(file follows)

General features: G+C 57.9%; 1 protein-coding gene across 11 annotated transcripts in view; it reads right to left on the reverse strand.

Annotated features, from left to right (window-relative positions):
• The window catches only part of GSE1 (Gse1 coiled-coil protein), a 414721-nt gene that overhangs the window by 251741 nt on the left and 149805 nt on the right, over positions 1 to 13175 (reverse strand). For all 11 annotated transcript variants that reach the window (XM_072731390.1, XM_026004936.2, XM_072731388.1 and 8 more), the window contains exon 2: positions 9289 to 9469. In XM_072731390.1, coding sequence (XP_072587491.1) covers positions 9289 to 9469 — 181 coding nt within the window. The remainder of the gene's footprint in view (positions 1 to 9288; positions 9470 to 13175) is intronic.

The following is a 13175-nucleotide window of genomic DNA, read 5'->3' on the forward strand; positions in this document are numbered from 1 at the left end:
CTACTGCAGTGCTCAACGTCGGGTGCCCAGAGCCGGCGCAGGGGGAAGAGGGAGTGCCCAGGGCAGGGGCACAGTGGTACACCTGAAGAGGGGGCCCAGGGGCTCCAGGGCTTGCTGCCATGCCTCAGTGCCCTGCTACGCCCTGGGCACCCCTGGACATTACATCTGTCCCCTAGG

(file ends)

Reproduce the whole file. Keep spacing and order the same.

General features: G+C 57.9%; 1 protein-coding gene across 11 annotated transcripts in view; it reads right to left on the reverse strand.

Annotated features, from left to right (window-relative positions):
• The window catches only part of GSE1 (Gse1 coiled-coil protein), a 414721-nt gene that overhangs the window by 251741 nt on the left and 149805 nt on the right, over positions 1 to 13175 (reverse strand). For all 11 annotated transcript variants that reach the window (XM_072731390.1, XM_026004936.2, XM_072731388.1 and 8 more), the window contains exon 2: positions 9289 to 9469. In XM_072731390.1, coding sequence (XP_072587491.1) covers positions 9289 to 9469 — 181 coding nt within the window. The remainder of the gene's footprint in view (positions 1 to 9288; positions 9470 to 13175) is intronic.

The following is a 13175-nucleotide window of genomic DNA, read 5'->3' on the forward strand; positions in this document are numbered from 1 at the left end:
CTACTGCAGTGCTCAACGTCGGGTGCCCAGAGCCGGCGCAGGGGGAAGAGGGAGTGCCCAGGGCAGGGGCACAGTGGTACACCTGAAGAGGGGGCCCAGGGGCTCCAGGGCTTGCTGCCATGCCTCAGTGCCCTGCTACGCCCTGGGCACCCCTGGACATTACATCTGTCCCCTAGG